And this beckons an even deeper wondering:

What have I been holding for far too long, that I can set down or pass on, to empty my palms so that they are ready for what is up next for me to receive, share, and give?

 

On Why I Like Pebbles

A beloved with helper tendencies tells me:

“I have an urge to tromp in and sweep every pebble off your path so you don’t stub your toe.” 

This is my appreciative response:

Pebbles

Sometimes pebbles get in your shoe.

Most people think that is a problem. Some people even get angry or sad about that pebble, and start telling themselves stories about how it isn’t fair that they always get the pebble or maybe if they had better shoes they wouldn’t have to cope with so many burdensome pebbles. Some people don’t have much feeling, so they don’t even notice the pebble. Or they notice and just don’t care. That’s the saddest way to feel a pebble in your shoe. To notice and just not care.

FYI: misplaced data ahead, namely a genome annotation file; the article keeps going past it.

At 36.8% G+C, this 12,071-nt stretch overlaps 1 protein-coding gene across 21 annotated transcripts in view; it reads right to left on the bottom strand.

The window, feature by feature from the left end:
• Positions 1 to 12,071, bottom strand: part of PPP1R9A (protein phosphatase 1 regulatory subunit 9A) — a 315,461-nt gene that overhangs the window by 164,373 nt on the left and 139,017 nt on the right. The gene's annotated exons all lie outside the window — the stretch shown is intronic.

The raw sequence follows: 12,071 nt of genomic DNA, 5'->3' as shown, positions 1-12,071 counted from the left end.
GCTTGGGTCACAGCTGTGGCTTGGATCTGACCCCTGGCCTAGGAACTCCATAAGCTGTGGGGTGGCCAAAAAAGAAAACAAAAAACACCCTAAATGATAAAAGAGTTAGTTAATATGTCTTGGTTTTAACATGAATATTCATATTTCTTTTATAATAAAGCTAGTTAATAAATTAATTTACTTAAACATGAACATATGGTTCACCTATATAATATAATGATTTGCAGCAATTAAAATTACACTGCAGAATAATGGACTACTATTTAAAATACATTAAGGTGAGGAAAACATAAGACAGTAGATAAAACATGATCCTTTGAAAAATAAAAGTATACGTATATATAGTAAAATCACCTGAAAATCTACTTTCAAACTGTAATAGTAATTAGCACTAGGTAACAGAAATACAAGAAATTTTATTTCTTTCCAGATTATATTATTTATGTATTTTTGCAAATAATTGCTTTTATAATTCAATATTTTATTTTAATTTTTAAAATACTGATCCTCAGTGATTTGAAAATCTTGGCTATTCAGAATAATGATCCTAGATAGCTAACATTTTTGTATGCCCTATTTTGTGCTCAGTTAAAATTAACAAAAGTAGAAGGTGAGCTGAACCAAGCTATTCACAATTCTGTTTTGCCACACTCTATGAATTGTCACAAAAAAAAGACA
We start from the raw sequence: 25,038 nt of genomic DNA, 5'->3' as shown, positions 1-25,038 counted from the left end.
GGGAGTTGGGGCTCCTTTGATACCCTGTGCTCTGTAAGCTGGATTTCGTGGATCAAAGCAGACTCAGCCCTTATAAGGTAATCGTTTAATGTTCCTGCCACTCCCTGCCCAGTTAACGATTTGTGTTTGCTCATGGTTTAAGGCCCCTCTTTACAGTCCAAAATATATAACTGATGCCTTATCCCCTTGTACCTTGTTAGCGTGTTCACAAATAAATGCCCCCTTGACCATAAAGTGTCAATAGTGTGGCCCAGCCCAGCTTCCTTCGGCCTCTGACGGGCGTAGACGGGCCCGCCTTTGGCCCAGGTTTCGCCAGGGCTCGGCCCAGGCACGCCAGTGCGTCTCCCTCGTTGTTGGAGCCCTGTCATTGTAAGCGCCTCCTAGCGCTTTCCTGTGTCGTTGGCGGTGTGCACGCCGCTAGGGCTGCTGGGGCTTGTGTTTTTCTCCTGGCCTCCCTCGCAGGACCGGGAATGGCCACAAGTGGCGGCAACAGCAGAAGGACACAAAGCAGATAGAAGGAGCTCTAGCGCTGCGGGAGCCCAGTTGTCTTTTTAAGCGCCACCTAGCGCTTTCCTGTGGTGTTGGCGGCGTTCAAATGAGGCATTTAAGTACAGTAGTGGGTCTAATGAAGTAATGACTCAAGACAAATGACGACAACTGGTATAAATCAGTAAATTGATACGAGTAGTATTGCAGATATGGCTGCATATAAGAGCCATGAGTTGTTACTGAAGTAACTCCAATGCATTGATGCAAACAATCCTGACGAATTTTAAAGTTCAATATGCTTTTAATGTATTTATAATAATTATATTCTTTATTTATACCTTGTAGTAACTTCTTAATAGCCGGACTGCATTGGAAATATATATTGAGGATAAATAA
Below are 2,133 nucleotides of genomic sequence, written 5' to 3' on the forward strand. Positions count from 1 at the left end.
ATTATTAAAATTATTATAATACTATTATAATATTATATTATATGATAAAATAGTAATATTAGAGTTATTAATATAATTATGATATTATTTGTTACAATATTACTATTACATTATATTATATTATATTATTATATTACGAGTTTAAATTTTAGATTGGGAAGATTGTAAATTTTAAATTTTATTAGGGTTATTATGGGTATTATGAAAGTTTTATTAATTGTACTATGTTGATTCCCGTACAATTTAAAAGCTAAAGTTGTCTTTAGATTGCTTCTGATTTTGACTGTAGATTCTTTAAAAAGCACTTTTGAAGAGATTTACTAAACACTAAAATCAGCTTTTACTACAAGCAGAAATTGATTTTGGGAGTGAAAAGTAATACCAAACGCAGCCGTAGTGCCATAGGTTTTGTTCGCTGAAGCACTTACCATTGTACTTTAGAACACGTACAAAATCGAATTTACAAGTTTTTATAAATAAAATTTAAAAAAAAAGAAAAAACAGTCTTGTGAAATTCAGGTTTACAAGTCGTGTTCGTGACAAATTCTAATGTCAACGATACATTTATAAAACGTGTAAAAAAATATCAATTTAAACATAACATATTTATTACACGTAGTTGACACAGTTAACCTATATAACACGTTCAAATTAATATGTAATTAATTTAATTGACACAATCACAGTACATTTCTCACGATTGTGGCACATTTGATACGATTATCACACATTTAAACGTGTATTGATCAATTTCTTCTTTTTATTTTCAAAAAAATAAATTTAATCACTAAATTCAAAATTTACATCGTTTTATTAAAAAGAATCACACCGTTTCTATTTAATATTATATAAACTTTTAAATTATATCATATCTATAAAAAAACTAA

And then some people, the “way out there” ones that feel a little less like humans than the rest of us (or maybe a little more?), they notice that the pebble helps them be more aware of their foot. They notice that they’d forgotten to notice that foot all day, and here is this little pebble reminding me that I have a foot. Some people don’t have a foot, they think, and that must be sad, but I do have a foot, and now I’m remembering how great that feels and so in this moment, I am happy. Happy about this foot, happy about this pebble, happy about this moment of awareness.